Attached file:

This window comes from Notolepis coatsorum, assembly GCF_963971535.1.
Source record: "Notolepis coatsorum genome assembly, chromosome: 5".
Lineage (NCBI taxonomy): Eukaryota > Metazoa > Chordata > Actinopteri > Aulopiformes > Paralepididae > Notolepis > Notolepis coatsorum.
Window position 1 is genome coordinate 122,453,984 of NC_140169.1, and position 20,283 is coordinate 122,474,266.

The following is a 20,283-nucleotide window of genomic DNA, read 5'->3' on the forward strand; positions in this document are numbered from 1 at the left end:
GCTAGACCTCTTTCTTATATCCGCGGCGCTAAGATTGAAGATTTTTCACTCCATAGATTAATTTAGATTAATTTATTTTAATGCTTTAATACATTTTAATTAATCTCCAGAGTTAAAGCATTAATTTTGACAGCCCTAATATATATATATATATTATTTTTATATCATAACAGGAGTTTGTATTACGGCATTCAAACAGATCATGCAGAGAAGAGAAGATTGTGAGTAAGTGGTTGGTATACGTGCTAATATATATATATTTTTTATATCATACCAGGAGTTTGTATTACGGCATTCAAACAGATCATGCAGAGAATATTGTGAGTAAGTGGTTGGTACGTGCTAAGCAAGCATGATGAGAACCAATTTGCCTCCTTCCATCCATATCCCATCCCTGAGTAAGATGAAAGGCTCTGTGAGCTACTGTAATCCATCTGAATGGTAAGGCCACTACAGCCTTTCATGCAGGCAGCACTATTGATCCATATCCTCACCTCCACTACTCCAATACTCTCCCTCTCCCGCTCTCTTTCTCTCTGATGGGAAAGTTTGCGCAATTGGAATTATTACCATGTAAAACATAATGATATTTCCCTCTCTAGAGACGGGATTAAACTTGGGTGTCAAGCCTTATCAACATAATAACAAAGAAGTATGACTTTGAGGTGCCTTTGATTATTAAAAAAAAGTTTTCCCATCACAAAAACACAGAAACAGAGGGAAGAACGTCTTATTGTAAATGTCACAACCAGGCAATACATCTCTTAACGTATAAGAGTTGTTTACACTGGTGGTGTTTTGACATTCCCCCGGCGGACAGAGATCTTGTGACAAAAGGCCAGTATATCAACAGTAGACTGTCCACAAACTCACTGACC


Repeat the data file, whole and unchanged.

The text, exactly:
This window comes from Notolepis coatsorum, assembly GCF_963971535.1.
Source record: "Notolepis coatsorum genome assembly, chromosome: 5".
Lineage (NCBI taxonomy): Eukaryota > Metazoa > Chordata > Actinopteri > Aulopiformes > Paralepididae > Notolepis > Notolepis coatsorum.
Window position 1 is genome coordinate 122,453,984 of NC_140169.1, and position 20,283 is coordinate 122,474,266.

The following is a 20,283-nucleotide window of genomic DNA, read 5'->3' on the forward strand; positions in this document are numbered from 1 at the left end:
GCTAGACCTCTTTCTTATATCCGCGGCGCTAAGATTGAAGATTTTTCACTCCATAGATTAATTTAGATTAATTTATTTTAATGCTTTAATACATTTTAATTAATCTCCAGAGTTAAAGCATTAATTTTGACAGCCCTAATATATATATATATATTATTTTTATATCATAACAGGAGTTTGTATTACGGCATTCAAACAGATCATGCAGAGAAGAGAAGATTGTGAGTAAGTGGTTGGTATACGTGCTAATATATATATATTTTTTATATCATACCAGGAGTTTGTATTACGGCATTCAAACAGATCATGCAGAGAATATTGTGAGTAAGTGGTTGGTACGTGCTAAGCAAGCATGATGAGAACCAATTTGCCTCCTTCCATCCATATCCCATCCCTGAGTAAGATGAAAGGCTCTGTGAGCTACTGTAATCCATCTGAATGGTAAGGCCACTACAGCCTTTCATGCAGGCAGCACTATTGATCCATATCCTCACCTCCACTACTCCAATACTCTCCCTCTCCCGCTCTCTTTCTCTCTGATGGGAAAGTTTGCGCAATTGGAATTATTACCATGTAAAACATAATGATATTTCCCTCTCTAGAGACGGGATTAAACTTGGGTGTCAAGCCTTATCAACATAATAACAAAGAAGTATGACTTTGAGGTGCCTTTGATTATTAAAAAAAAGTTTTCCCATCACAAAAACACAGAAACAGAGGGAAGAACGTCTTATTGTAAATGTCACAACCAGGCAATACATCTCTTAACGTATAAGAGTTGTTTACACTGGTGGTGTTTTGACATTCCCCCGGCGGACAGAGATCTTGTGACAAAAGGCCAGTATATCAACAGTAGACTGTCCACAAACTCACTGACC